The 4 Fundamentals: Part One

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There’s a lot of “static” competing for your investment attention. You have all of the talking heads on t.v. and YouTube, magazines, newspapers, blogs, websites, social media, apps–the list seems to always be growing.

What about unemployment? Who’s in the White House? What are interest rates at? How many homes are being built? Is China slowing down?

You can answer all of these questions and more and still end up with bad investing information. In this blog series, I’m going to share with you the two major fundamentals and the two minor fundamentals. When you pay attention to the important factors you’ll stay on track, avoiding emotional investing and hopefully making some money, too.

THE FIRST FUNDAMENTAL

The first, and possibly most important, thing to look at is gross domestic product. This is also referred to as GDP, which is simply the overall size of our economy. Up is good and down is bad.

The last time it was down was during the Great Recession. Compared to other drops this one was surprisingly tame, down about 3.5 percent. Of course, we didn’t want it down at all but it wasn’t a devastating drop. This move down in GDP is a big cause of the stock market eventually dropping by about 50 percent.

GDP drops then the market drops. The market follows the fundamentals.

Another time GDP dropped was the Great Depression. The size of our economy sunk about 25 percent! Now that’s a big one. We saw the results of that significant drop: massive unemployment, widespread financial pain, breadlines, suicides–that was a Great Depression, indeed.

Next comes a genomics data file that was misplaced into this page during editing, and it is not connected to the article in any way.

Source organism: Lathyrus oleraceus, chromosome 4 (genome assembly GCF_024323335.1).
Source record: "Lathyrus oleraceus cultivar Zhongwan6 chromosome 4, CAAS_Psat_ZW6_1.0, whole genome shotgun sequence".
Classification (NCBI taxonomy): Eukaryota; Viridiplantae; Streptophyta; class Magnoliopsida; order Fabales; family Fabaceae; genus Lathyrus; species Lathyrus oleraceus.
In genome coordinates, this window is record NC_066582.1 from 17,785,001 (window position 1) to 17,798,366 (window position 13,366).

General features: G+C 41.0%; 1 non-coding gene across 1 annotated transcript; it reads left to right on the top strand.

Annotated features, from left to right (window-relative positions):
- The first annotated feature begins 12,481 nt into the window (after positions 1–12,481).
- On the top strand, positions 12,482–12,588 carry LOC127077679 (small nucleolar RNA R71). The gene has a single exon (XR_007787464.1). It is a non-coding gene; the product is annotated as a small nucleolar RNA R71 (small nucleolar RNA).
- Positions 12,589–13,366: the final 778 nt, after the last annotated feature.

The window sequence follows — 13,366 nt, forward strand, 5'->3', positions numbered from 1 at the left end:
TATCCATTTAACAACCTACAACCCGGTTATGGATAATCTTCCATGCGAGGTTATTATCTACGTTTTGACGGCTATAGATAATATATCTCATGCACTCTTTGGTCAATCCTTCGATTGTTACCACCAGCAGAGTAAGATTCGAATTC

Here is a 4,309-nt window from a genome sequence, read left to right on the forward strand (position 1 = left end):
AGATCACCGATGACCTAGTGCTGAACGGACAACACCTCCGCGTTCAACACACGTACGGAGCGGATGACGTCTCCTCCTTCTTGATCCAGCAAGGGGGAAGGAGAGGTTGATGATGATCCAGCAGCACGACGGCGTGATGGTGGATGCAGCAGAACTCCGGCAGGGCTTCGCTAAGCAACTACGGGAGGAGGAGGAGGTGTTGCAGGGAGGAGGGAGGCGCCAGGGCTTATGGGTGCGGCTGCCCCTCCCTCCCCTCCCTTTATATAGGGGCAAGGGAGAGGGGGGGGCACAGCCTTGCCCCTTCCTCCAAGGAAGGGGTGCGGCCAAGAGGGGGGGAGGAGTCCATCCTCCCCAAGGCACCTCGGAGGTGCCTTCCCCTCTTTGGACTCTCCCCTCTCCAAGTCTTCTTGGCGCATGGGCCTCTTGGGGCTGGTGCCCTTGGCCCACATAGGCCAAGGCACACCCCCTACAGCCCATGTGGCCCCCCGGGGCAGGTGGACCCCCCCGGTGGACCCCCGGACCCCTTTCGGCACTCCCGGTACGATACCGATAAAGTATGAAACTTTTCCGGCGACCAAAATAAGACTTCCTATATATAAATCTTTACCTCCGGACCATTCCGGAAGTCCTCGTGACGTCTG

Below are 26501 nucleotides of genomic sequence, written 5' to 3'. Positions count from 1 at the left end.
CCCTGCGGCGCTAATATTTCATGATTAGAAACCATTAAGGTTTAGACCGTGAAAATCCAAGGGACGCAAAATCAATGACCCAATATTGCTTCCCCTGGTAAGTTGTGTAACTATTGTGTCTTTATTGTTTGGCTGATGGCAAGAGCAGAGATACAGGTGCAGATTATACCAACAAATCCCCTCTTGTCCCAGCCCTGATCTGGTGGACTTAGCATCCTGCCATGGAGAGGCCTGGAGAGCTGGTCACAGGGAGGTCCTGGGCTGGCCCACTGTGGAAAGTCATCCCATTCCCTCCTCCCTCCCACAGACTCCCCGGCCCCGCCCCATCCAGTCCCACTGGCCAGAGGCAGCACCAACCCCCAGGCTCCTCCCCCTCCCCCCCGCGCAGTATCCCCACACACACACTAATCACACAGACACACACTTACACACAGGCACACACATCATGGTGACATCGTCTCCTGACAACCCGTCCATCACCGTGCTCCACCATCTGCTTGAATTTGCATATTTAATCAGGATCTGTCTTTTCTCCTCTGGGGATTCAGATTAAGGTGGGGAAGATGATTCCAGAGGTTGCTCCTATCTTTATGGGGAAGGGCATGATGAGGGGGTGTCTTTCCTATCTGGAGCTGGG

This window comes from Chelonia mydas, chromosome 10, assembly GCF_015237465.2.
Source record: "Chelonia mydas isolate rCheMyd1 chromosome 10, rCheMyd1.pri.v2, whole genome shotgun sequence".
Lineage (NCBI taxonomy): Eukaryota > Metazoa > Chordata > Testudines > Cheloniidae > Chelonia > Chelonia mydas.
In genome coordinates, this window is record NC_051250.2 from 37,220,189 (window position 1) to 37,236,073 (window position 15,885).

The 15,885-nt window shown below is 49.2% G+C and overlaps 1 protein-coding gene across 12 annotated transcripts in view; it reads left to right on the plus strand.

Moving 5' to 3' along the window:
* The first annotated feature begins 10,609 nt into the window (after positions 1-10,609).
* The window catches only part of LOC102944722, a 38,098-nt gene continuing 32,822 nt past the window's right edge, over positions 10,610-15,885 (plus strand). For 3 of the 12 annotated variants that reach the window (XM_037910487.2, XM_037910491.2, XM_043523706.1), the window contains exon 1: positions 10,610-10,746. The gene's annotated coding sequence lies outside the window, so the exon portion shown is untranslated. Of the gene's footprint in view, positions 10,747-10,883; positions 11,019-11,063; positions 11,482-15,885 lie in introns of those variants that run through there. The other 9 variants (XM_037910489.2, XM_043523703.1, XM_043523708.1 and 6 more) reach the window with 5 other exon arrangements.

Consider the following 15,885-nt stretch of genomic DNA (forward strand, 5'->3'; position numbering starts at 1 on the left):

But again, the market followed the fundamentals: GDP drops big then the market drops big, too. See, we’ve just decluttered the financial noise you receive daily.

Here’s a good video and description of the importance of GDP on my favorite financial site, Investopedia.com

“I had to spend countless hours, above and beyond the basic time, to try and perfect the fundamentals.” — Julius Erving

 

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1999 Again?

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I read an article explaining the similarities of the recent “four-fecta”: the Dow Jones, the Nasdaq, the S&P 500 and the Russell 2000 all hitting record new highs on the same day! Yes, in that respect, it is like the last time this happened in 1999. But the similarities end there, in my opinion.

LONG-TERM CYCLES

The difference between now and the 1999 bull market is that we are not in a tech bubble. Every major index was overpriced when compared to earnings. Now we’re at the beginning of slight overpricing. But when projected out on future earnings, the broad-based S&P 500 is fairly-priced for 2017 and under-priced for 2018.

According to Yardeni.com, earnings for the index will $132.61 in 2017 and then $148.11 the next year. This puts the P/E ratio at 16.52 and 14.79, for each respective year. The 2018 number is below the historic average. That’s why it’s under-valued for that year’s estimate.

We’re actually at the beginning of what I think is a long-term bull market that began in 2013. Here’s an article I wrote then expressing that opinion:  reprint-superbullmarket-senior-beacon-2013-sept-doc